And Brie Larson, an Indie actress new to me, did win me over with her intensely gripping portrayal of a mother ironically named Joy. Her life force just won’t let her quit no matter how dire and unforgiving the situation. She never gives up hope that she will escape her captor and her devotion to her child is so strong and complete and her creativity in keeping her young son happy, occupied and well, despite their grimmer-than-grim circumstances is edifying, enlightening and awe-inspiring.Understated, brunette this time and with no make-up whatsoever, Larson’s is a completely vanity free performance. Kudos to Larson who is currently leading the list of Best Actress hopefuls all over the Internet and Oscarology. If you see this film, you will see why. She may be unstoppable.
Jacob Tremblay as the five-year old Jack, whose point of view the picture is told from, is equally award-worthy.What, at such a young age, he is required to do is staggering. He is an innocent that has no concept that there is a world outside “Room” no matter how many times his mother imaginatively tells him tales about it. The Academy could nominate him in Supporting, if it really stops to think about the power and difficulty of this challenging role, especially for such a young child, in this disturbing, unforgettable indie movie. It’s bleak, but it’s power can’t be denied. I’m still thinking about it.
A completely different race is going to be run by Idris Elba in “Beasts of No Nation” as he battles his way to a Best Actor nomination as the terrifying, brutal war lord in “Beasts of No Nation.” The Academy caveat is this. Will they watch it?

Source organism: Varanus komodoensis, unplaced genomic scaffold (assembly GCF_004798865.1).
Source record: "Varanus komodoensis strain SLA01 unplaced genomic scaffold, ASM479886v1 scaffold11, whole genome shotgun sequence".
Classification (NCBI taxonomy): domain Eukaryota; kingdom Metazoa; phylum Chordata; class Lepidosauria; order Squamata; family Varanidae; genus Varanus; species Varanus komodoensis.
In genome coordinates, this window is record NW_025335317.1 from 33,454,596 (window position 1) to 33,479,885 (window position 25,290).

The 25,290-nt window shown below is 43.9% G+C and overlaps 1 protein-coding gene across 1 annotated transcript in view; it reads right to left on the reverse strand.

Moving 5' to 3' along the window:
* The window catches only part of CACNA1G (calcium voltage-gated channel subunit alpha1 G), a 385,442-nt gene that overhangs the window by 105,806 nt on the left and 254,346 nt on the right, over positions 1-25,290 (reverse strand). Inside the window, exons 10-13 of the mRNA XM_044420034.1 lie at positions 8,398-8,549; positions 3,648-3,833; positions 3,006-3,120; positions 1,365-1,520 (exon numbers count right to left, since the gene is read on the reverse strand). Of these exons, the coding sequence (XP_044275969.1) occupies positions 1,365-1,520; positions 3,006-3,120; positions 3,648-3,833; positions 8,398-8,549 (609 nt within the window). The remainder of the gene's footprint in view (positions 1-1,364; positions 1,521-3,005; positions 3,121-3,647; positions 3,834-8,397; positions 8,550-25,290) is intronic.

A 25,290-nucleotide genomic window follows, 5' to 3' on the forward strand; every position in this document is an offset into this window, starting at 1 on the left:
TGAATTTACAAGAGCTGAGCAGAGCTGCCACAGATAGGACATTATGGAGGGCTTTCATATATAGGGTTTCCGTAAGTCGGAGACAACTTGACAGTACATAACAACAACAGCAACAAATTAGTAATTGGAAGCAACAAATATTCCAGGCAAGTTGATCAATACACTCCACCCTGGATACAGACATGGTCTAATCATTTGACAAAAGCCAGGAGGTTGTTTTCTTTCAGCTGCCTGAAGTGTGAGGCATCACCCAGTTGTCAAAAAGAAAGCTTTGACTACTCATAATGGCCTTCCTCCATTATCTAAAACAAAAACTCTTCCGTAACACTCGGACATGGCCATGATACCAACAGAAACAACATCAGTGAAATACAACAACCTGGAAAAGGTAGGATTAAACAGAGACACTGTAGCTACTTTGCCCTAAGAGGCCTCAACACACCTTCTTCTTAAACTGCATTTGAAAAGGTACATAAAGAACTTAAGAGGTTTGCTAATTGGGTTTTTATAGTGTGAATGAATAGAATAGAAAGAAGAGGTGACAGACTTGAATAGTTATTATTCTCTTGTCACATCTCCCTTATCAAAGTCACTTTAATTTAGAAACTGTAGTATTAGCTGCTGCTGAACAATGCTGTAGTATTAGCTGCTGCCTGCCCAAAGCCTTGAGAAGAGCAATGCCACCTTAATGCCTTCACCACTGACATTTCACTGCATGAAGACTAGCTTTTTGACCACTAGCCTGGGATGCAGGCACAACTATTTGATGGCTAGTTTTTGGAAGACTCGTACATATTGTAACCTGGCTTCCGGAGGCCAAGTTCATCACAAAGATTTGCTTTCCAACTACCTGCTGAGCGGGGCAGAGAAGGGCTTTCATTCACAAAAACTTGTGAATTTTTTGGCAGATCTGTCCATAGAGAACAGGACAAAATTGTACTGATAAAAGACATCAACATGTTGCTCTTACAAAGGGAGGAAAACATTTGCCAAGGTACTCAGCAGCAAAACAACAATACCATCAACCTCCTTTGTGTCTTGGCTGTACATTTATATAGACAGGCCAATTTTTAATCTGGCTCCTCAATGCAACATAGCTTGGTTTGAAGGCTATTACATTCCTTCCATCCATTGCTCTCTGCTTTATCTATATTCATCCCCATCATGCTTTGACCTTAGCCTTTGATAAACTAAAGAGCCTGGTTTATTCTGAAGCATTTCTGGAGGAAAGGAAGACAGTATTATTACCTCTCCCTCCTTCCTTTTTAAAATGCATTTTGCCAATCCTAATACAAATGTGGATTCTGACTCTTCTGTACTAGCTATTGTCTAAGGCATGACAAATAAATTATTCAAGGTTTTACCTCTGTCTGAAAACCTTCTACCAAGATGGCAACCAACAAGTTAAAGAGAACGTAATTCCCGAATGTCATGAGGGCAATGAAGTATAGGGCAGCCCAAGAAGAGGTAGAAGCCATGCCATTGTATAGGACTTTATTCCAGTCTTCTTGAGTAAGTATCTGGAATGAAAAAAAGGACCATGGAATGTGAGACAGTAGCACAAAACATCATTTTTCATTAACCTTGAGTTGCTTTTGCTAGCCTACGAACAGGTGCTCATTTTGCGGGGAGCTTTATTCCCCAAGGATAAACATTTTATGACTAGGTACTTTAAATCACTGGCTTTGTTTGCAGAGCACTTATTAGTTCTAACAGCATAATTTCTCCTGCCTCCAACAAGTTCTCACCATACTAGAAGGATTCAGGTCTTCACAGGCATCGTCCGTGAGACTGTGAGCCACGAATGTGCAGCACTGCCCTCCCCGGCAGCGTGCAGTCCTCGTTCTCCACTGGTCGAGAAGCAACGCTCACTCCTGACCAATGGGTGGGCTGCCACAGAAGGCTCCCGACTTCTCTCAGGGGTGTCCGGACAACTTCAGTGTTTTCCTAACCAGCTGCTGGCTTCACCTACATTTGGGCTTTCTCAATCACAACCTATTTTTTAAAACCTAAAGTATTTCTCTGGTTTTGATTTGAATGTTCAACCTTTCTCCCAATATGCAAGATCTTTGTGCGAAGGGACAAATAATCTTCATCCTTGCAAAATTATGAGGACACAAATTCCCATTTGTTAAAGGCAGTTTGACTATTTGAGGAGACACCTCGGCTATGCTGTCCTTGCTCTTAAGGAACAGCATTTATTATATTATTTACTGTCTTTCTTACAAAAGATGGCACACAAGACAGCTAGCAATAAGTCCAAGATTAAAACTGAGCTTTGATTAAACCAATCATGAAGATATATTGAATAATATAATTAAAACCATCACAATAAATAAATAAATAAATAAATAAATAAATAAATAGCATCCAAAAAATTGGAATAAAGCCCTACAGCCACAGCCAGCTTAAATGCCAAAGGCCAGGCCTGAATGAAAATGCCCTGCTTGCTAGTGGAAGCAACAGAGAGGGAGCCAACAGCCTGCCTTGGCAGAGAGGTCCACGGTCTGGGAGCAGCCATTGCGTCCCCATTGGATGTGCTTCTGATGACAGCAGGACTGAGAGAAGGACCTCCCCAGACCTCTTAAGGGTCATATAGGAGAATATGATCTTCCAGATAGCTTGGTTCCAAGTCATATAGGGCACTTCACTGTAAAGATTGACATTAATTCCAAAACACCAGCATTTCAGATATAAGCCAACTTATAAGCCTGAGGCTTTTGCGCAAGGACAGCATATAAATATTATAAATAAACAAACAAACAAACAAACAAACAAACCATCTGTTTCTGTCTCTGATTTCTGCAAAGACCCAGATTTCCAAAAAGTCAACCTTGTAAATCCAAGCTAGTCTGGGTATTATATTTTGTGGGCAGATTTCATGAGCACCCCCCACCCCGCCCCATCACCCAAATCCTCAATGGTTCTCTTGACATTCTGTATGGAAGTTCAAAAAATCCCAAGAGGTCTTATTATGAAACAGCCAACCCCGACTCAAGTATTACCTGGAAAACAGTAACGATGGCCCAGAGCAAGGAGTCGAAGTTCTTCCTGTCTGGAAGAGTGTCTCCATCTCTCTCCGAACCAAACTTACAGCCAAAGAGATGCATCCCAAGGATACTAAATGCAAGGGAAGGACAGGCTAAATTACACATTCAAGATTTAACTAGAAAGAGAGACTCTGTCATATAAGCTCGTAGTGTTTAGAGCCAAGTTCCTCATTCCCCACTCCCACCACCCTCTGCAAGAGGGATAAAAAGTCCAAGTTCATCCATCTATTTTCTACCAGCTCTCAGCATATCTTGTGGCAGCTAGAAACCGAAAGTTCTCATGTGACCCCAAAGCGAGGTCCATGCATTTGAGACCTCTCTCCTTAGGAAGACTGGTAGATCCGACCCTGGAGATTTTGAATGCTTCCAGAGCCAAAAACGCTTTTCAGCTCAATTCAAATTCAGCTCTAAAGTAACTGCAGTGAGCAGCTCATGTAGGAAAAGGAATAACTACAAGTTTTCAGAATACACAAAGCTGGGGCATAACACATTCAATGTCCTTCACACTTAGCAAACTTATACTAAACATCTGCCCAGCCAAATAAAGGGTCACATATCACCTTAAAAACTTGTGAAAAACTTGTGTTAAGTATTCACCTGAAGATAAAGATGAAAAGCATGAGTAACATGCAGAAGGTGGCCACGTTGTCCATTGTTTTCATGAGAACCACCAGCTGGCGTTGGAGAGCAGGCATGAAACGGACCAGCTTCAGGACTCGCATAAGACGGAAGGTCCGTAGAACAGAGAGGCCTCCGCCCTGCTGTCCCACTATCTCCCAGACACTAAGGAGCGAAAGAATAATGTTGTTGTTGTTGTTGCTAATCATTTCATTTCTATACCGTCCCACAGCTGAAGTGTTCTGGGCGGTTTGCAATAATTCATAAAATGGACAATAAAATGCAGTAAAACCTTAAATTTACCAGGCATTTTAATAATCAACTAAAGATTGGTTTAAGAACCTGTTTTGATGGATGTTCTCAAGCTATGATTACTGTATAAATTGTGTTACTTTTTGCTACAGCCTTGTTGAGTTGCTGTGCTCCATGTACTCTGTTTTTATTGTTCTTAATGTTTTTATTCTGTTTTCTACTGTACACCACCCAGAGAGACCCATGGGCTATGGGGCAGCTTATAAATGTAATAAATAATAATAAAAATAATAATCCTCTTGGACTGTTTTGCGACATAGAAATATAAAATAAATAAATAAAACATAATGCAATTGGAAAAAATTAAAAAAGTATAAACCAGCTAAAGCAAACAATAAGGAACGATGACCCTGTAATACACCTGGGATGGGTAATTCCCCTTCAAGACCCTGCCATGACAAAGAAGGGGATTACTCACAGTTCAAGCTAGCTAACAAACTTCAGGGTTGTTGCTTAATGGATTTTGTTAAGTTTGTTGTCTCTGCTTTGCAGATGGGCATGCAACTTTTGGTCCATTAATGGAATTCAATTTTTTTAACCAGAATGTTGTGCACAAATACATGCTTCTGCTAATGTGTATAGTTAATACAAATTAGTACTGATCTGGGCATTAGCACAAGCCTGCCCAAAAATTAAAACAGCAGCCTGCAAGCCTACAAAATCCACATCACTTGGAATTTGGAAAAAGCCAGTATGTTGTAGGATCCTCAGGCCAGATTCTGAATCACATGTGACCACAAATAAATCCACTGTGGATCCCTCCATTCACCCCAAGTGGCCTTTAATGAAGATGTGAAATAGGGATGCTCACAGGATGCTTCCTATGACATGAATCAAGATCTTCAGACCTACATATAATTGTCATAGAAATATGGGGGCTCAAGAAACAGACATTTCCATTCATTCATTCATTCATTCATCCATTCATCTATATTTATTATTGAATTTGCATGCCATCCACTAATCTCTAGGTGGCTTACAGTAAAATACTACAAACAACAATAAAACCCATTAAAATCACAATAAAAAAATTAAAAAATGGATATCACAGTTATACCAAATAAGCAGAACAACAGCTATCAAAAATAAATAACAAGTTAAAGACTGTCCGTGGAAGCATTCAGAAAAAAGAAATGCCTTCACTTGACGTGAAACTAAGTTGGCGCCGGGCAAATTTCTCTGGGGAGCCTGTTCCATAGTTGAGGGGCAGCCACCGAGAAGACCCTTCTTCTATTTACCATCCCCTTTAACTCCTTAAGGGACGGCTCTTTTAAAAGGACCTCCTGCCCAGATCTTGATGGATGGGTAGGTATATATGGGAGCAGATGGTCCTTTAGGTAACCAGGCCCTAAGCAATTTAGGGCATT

“Beasts” is just as powerful as “Room,” as it depicts an un-named African civil war. It is also told from the bewildered perspective of a child. Agu, the incredible Abraham Atta, is also kidnapped as Joy and by extension Jack are in “Room.” This time the abduction is by an entire band of renegade African “soldiers”. Butchers, really. Who have killed Agu’s father and brother right in front of him and have destroyed his entire town.
“Beasts” is over-long and one of the most bloody, violent films to ever be in the Oscar conversation. It is elevated to Academy heights, by Elba’s towering performance. As his reign of terror begins to come to an end and his world falls apart around him towards the end of “Beasts”, Elba does have the requisite number of Academy-friendly acting moments as he begins to worry “Was it worth it?”
And after last year’s debacle of them NOT nominating African-Americans Ava DeVernay and David Oyelowo for directing and starring in “Selma” respectively, they MUST nominated a person of color this year. And it could be the magnificent British black actor Idris Elba who benefits from this terrible, seemingly racist oversight.
An African war-lord in the Best Actor race? Well, didn’t Forrest Whittaker WIN a Best Actor Oscar a number of years back for playing Idi Amin?
Will Brie Larson be in the Best Actress conversation? For sure. Will Idris Elba FINALLY got an Oscar nomination? I hope so.